If Samuel's sons were leading unjustly, why was it wrong for the Israelites to ask for a king to replace them?
1 Samuel 8:1 - 8
NKJV - 1 Now it came to pass when Samuel was old that he made his sons judges over Israel. 2 The name of his firstborn was Joel, and the name of his second, Abijah; they were judges in Beersheba.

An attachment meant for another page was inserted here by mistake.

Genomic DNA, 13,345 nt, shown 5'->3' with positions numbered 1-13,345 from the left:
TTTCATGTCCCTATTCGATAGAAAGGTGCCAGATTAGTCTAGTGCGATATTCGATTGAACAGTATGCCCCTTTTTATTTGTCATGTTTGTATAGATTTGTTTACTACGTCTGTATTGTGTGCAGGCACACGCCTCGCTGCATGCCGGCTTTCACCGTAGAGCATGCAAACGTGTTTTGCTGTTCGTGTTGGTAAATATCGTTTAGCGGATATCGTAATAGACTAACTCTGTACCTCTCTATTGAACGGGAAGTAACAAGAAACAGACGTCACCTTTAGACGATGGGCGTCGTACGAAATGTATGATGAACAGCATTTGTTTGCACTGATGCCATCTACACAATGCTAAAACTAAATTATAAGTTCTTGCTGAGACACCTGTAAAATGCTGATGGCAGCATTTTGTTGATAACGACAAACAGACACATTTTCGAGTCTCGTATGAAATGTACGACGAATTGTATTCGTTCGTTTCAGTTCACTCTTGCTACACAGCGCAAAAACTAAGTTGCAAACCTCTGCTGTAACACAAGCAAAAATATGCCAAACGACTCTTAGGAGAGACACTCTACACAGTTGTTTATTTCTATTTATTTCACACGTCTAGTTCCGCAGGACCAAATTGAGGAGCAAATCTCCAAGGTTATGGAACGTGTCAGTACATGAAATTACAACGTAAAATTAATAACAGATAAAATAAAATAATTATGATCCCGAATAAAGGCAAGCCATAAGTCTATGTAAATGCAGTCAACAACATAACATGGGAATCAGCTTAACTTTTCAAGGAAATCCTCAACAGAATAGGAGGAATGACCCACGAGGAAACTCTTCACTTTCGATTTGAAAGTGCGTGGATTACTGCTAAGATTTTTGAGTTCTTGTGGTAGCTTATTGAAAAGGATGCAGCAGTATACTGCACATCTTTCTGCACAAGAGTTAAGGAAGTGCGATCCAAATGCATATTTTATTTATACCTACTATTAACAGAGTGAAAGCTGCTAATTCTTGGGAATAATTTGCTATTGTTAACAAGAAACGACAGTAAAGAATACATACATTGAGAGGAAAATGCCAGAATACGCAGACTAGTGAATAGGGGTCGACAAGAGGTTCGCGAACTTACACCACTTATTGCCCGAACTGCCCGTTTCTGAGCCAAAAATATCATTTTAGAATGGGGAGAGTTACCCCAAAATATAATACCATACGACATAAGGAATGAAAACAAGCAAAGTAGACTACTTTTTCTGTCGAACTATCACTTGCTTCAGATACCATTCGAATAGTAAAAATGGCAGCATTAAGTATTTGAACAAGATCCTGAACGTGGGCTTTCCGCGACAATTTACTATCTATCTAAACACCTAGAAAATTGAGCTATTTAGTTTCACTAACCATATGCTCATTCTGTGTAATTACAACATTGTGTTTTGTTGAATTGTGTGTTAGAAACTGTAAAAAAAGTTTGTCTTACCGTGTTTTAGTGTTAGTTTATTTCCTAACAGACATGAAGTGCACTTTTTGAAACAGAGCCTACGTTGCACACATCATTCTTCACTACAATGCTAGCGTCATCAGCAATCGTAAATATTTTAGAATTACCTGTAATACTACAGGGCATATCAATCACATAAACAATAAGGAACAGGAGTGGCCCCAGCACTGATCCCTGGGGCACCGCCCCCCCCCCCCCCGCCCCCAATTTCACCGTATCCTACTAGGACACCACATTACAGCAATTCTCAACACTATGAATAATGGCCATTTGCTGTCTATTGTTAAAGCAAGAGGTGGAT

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To my knowledge, the judges prior to Samuel had all been raised up by God for a specific purpose or period of time, which ended (at the latest) when the judge died. There was no hereditary succession, as would normally be the custom with kings. The judge was raised up by God Himself, which gave him authority in the eyes of the people. Also, it meant that the people (in a sense) were still being led by God, working through the judge. (Thus, the idea that Samuel's sons would succeed him as judges was itself a departure from past practice, which may have contributed to their corrupt practices, out of a sense of "entitlement".) Samuel should have just remained a judge until his death, and then left it to God as to when the next judge would be needed. And the people should have remained content with that arrangement. Under a king, however, the situation would be worse. The succession would be determined by bloodlines (although God participated directly in the selection of both Saul and David at the start of the monarchy). Thus, there would not be the same assurance that the king had God's approval to rule, or that he would lead the people in a manner that was pleasing to God. That was why God told Samuel that, in calling for a king, the people were not rejecting Samuel, but were actually rejecting God as their ruler over them (1 Samuel 8:7). And over time (although there were notable occasional exceptions), the general trend of the kings who ruled Israel was downward, starting with the division of Israel and Judah (as a judgment against the idolatry of Solomon in his later years), to the point where Israel and Judah became so sinful that God sent them both into exile, with the ten tribes of Israel even losing their identity as a distinct people or nation. This might not have happened had the people been willing to accept God's continued leadership through the judges. (Samuel had even warned the people of Israel about all the negative consequences that would result from the establishment of a king (1 Samuel 8:10-18), but the people still demanded a king anyway, so that they could be like all the other nations, rather than valuing their extraordinary status in being led by God Himself.)
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